Re-framing the urban blight problem with trans-disciplinary insights from ecological economics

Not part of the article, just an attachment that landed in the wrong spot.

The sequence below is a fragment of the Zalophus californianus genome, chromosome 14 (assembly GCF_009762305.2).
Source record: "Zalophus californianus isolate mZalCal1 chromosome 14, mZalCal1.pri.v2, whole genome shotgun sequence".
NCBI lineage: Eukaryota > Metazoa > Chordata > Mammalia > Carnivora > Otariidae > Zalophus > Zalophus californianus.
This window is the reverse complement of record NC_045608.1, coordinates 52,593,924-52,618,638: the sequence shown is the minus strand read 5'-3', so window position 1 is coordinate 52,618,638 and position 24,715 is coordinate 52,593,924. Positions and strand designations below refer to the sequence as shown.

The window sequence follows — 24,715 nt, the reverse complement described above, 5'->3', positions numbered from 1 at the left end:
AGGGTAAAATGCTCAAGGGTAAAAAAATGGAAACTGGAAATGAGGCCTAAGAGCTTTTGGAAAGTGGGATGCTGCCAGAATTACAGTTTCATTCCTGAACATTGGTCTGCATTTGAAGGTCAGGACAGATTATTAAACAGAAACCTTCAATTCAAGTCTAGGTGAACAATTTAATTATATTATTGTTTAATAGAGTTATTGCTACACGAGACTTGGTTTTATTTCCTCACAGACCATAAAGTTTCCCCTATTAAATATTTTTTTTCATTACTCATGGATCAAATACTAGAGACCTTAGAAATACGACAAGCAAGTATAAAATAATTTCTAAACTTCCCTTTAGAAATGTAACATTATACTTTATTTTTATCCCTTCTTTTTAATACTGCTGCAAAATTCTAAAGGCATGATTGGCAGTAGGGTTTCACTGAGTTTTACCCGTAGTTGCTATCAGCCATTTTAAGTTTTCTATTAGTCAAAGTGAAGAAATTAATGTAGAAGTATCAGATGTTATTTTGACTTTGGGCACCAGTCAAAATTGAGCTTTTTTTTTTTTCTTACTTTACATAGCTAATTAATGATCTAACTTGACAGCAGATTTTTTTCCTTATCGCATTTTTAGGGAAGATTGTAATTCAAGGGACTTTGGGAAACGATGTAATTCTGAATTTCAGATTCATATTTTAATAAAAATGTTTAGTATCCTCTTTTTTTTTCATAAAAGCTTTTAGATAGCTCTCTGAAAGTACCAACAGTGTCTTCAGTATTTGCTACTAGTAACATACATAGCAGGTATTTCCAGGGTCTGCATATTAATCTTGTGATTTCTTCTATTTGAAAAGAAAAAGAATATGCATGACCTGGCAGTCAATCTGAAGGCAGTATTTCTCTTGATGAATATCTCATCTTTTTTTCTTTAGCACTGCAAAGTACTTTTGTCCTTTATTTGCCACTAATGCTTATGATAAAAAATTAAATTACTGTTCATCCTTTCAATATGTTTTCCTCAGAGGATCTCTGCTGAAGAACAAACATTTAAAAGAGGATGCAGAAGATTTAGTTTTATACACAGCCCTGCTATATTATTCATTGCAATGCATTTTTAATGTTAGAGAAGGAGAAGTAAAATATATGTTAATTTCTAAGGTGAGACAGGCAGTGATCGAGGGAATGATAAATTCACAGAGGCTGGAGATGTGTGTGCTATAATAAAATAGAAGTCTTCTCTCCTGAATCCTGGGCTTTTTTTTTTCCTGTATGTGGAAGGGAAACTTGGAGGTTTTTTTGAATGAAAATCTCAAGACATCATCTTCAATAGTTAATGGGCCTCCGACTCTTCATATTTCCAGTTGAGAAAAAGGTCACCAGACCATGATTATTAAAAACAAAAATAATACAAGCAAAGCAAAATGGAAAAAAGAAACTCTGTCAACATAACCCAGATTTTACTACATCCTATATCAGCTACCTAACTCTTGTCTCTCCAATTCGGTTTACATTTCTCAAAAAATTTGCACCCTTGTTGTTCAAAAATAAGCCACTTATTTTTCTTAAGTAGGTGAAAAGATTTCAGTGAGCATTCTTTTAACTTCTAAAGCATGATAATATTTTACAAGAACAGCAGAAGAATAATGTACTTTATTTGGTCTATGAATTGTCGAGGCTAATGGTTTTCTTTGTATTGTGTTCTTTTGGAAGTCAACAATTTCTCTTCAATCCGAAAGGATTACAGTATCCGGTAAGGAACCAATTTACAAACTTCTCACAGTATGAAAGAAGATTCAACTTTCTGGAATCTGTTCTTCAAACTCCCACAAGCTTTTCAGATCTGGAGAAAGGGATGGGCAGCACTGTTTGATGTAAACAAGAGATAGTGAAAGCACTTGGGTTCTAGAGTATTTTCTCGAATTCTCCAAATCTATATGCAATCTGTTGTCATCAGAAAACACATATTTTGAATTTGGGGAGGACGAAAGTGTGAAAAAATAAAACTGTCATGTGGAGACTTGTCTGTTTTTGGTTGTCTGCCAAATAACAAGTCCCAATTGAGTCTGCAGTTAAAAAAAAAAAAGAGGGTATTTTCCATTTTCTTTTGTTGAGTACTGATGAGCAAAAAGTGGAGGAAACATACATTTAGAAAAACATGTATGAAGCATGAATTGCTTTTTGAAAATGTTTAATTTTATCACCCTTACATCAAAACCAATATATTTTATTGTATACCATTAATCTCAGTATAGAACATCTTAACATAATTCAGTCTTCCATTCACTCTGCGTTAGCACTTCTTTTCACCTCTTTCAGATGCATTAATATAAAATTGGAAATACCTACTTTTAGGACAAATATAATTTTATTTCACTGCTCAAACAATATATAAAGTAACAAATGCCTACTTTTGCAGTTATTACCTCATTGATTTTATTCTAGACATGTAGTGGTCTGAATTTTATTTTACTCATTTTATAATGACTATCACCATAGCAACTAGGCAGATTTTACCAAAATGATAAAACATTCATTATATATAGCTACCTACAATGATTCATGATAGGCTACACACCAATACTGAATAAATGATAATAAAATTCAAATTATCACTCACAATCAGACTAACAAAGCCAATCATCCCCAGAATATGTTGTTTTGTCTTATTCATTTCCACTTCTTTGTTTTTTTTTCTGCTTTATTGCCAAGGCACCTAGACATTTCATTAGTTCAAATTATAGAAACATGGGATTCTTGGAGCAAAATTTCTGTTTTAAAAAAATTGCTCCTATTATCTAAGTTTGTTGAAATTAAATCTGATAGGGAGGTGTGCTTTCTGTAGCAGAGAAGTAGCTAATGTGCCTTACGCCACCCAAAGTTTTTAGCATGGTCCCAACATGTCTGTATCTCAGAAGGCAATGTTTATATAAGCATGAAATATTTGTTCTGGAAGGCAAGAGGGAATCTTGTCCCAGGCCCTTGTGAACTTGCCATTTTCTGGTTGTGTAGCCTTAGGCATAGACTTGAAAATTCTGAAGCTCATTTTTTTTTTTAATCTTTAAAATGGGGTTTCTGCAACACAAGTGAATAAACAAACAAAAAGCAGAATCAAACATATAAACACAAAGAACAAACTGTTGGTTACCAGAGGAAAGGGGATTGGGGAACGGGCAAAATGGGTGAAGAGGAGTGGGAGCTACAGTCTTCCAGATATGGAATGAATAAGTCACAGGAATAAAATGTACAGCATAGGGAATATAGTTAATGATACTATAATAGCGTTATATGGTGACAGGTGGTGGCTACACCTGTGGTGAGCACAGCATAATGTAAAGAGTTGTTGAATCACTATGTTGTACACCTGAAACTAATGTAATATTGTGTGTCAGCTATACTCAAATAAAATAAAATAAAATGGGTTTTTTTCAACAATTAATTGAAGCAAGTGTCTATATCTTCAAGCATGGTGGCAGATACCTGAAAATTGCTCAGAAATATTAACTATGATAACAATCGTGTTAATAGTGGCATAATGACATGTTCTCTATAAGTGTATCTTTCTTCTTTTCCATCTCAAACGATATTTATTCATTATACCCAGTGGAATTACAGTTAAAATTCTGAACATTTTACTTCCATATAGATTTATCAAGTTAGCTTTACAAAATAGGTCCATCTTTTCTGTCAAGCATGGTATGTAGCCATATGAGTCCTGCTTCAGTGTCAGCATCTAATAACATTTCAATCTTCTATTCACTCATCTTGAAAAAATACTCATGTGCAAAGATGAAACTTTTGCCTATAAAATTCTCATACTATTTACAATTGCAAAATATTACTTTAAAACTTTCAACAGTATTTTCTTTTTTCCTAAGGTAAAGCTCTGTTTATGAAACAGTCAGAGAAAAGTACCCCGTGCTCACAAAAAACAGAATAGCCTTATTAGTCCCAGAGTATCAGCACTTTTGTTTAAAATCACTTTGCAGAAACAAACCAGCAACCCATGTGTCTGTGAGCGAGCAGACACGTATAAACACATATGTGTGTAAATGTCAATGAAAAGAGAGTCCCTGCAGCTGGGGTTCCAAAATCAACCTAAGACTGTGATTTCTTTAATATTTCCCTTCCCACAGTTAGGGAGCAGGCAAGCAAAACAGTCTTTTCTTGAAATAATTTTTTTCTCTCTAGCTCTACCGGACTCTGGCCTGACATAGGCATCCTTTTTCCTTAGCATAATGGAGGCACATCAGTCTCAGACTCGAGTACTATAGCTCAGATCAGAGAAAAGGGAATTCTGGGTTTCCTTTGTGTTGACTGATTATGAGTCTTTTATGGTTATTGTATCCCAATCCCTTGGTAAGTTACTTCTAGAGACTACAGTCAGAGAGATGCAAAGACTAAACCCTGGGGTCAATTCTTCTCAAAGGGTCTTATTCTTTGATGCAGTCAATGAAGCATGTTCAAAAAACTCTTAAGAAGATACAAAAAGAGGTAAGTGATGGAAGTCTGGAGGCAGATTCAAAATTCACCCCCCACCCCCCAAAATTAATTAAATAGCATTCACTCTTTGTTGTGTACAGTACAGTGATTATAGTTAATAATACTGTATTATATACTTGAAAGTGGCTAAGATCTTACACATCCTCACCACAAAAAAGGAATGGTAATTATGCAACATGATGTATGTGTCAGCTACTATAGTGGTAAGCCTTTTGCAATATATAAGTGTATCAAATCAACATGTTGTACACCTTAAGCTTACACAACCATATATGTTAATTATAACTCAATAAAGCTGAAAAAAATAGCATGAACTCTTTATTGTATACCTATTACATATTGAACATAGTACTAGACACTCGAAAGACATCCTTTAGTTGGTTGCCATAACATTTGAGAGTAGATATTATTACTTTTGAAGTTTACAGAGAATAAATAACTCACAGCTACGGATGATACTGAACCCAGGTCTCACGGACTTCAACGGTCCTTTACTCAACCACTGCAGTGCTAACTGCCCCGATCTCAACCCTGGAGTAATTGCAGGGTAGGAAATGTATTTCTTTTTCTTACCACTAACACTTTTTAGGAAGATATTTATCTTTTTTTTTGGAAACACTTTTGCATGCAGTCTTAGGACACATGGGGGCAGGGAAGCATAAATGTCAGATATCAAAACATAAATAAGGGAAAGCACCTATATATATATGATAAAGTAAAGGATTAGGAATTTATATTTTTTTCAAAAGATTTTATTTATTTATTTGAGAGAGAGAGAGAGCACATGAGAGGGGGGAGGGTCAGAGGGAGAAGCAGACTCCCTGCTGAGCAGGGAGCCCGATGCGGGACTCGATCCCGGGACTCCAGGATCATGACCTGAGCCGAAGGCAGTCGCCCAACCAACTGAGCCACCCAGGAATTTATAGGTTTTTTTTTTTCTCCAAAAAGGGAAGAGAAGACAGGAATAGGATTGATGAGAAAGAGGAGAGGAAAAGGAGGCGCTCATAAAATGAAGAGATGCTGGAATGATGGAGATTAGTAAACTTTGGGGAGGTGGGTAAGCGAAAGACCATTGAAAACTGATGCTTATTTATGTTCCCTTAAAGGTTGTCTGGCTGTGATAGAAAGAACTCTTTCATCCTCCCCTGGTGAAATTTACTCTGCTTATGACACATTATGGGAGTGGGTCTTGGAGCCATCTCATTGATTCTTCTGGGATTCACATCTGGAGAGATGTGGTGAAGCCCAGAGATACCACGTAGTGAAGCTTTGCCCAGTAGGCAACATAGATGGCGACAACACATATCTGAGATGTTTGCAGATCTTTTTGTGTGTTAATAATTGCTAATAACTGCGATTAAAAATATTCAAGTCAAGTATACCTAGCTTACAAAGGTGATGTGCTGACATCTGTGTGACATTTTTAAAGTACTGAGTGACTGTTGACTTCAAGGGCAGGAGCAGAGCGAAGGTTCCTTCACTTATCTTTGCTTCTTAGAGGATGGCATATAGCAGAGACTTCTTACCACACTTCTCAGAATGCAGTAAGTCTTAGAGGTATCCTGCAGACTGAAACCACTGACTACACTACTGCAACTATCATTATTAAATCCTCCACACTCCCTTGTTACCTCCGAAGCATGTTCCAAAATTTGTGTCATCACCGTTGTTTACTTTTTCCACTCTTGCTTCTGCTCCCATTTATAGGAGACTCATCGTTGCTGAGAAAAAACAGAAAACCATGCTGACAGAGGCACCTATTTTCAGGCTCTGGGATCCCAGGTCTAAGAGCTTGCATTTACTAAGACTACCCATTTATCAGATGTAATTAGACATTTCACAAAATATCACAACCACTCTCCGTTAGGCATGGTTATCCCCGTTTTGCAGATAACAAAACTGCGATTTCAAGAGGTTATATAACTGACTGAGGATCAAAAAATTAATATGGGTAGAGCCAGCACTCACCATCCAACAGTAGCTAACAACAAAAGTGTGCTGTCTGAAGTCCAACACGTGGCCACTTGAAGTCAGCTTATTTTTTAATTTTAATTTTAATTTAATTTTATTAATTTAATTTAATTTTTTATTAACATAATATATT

Similar to circumstances in the field of economics, market fundamentalism dominates urban blight policy spaces in the U.S. despite criticisms of the paradigm. Unlike the unified alternative that ecological economics (EE) provides to conventional economic theory, however, disagreement over the meaning of “blight” has prevented a commonly held pre-analytic vision and policy agenda from forming in critical blight scholarship. This paper asserts that “applied EE” offers a framework in which to develop such a vision, and to strengthen the inchoate critical blight policy stream. We draw on the EE theory and concepts to argue that blight can be understood as a stock that accumulates in an urban system as a result of underinvestment into real property. Our conceptualization of the problem has several important implications for public policy. A brief illustration compares the relative efficacy of one city's characteristically neoliberal blight policies with more “EE-consistent” policies in a second city to show that the latter might in fact outperform the former.
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